NEW YORK REPORT
US stocks rebounded from early declines to close little changed yesterday, but investors were still worried about the chance of a run on Cypriot banks and its possible implications for other Eurozone lenders.
Financial shares fell on concerns that depositors at banks in other Eurozone countries will withdraw large amounts of money. Investors are worried that the Cyprus bailout would become a template for solving banking crises in the region.
The S&P 500 fell 0.8 per cent in morning trading, but in line with recent market behaviour, investors took the drop as a buying opportunity. By the close, late buying had helped the S&P 500 cut most of the session’s losses to end down less than a point.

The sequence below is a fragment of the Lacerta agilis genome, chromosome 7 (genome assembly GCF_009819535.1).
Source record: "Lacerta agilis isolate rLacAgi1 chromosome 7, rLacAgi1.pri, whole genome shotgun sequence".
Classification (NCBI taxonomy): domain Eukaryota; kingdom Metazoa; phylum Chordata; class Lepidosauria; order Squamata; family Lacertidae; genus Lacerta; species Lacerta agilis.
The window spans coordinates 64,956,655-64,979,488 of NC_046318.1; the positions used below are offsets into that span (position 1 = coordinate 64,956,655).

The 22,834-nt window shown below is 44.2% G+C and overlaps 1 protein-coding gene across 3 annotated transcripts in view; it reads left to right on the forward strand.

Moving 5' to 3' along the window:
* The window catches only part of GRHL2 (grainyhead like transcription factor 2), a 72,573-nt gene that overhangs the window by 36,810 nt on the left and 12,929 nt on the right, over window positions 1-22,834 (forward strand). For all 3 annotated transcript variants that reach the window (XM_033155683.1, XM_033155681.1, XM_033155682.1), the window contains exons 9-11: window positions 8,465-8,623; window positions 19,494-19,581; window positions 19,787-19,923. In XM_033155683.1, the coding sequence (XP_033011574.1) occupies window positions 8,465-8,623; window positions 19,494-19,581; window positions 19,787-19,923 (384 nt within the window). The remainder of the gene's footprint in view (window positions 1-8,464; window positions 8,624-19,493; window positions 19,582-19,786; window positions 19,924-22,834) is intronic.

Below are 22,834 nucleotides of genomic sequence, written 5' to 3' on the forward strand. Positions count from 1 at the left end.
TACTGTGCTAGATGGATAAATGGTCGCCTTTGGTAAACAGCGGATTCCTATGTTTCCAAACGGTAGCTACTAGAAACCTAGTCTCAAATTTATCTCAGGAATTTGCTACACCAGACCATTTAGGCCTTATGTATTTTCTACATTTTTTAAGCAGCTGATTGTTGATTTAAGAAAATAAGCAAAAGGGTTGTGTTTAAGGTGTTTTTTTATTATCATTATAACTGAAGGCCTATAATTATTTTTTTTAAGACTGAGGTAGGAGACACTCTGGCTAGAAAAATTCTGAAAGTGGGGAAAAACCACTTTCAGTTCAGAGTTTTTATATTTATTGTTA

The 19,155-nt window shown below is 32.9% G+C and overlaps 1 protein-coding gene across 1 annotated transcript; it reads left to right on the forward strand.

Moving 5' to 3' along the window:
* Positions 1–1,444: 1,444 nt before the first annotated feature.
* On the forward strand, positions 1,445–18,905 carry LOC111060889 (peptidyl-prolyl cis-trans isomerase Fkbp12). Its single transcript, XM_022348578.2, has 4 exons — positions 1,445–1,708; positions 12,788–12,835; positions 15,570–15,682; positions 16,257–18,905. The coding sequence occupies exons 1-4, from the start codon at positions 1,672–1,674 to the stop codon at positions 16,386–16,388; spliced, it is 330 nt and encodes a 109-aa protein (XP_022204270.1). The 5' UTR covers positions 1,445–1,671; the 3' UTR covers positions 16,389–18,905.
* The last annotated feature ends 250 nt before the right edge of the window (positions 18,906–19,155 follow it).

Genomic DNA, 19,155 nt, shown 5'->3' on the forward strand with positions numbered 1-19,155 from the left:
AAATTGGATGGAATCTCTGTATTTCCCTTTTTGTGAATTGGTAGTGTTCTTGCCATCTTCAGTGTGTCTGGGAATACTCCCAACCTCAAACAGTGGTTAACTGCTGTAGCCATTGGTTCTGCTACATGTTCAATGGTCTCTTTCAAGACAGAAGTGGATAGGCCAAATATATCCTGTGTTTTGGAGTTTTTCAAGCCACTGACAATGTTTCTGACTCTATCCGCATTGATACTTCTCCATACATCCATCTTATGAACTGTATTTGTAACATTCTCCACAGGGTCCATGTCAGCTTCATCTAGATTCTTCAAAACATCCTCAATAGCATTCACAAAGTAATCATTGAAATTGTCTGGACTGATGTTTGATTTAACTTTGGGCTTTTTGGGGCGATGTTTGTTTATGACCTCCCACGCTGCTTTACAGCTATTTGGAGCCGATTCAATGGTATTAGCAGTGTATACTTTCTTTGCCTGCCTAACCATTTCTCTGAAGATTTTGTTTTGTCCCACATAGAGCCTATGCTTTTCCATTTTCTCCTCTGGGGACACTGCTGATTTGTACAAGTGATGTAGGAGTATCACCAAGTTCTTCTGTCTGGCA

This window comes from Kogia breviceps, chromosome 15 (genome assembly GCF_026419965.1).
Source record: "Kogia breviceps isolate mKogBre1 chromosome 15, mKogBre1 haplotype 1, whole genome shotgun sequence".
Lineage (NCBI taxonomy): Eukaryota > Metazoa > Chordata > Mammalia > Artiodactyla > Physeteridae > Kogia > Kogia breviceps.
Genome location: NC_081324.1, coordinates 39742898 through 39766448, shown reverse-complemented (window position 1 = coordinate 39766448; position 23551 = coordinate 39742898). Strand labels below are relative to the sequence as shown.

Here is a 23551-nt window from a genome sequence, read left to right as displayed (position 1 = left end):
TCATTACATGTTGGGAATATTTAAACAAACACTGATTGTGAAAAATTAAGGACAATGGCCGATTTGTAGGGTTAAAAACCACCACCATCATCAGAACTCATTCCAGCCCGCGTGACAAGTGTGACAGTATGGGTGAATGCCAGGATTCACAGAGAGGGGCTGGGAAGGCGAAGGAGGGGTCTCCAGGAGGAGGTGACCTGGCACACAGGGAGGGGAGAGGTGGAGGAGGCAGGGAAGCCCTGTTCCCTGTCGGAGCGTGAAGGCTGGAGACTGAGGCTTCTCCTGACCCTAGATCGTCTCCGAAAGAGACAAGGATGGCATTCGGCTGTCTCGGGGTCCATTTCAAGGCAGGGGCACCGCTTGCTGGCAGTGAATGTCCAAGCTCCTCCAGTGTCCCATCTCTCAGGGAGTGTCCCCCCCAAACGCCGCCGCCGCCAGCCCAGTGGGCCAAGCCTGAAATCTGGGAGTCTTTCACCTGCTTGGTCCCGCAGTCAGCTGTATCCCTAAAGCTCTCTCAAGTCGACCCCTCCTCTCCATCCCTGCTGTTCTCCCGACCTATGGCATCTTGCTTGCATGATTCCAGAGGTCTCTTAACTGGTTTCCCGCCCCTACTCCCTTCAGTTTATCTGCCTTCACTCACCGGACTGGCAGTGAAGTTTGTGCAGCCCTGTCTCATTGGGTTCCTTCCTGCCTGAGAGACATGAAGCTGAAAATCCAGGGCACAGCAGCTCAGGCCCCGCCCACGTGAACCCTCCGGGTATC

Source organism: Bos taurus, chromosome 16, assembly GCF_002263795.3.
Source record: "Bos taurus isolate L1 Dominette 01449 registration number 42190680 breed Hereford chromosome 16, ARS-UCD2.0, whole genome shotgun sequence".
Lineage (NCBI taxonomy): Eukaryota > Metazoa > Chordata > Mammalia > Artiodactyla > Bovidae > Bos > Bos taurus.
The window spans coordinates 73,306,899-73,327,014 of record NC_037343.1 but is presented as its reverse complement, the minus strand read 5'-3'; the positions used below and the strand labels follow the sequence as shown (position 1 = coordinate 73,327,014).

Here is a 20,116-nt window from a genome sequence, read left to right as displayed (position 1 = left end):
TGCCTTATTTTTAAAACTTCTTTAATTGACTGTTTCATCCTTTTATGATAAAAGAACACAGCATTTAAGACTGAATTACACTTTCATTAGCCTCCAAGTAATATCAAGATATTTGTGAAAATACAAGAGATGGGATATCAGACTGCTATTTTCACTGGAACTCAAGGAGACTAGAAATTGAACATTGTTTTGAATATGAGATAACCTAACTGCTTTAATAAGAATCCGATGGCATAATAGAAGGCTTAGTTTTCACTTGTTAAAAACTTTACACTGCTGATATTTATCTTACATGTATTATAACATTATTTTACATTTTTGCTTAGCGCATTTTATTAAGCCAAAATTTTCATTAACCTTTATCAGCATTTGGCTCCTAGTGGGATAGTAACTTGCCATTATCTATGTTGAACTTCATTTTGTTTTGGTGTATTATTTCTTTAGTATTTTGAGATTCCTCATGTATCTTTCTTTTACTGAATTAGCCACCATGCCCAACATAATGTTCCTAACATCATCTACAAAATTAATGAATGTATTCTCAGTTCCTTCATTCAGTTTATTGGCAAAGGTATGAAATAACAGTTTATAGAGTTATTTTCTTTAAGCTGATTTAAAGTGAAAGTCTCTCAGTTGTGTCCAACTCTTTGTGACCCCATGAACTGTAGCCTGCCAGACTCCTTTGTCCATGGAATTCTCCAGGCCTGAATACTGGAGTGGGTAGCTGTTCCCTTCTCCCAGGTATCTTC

The benchmark S&P 500 has traded within 10 points of its record closing high for 13 consecutive days, without once moving above the 1,565.15 level set on 9 October 2007.
“Any time you have a run like we’ve had, market participants will look for a reason to take profits,” said Bruce Zaro of Delta Global Asset Management.
“But pauses in this uptrend have been short and shallow. Everybody seems to want to buy in the slightest pullback.”
Cypriot banks are due to reopen today while limiting withdrawals, banning checks and curbing the use of Cypriot credit cards abroad, after being closed for almost two weeks. Uninsured deposits in Cyprus are expected to be reduced as part of the rescue deal.
The Dow Jones industrial average fell 33.49 points or 0.23 per cent, to 14,526.16 at the close. The S&P 500 lost just 0.92 of a point, or 0.06 per cent, to finish at 1,562.85. The Nasdaq Composite added 4.04 points or 0.12 per cent, to close at 3,256.52.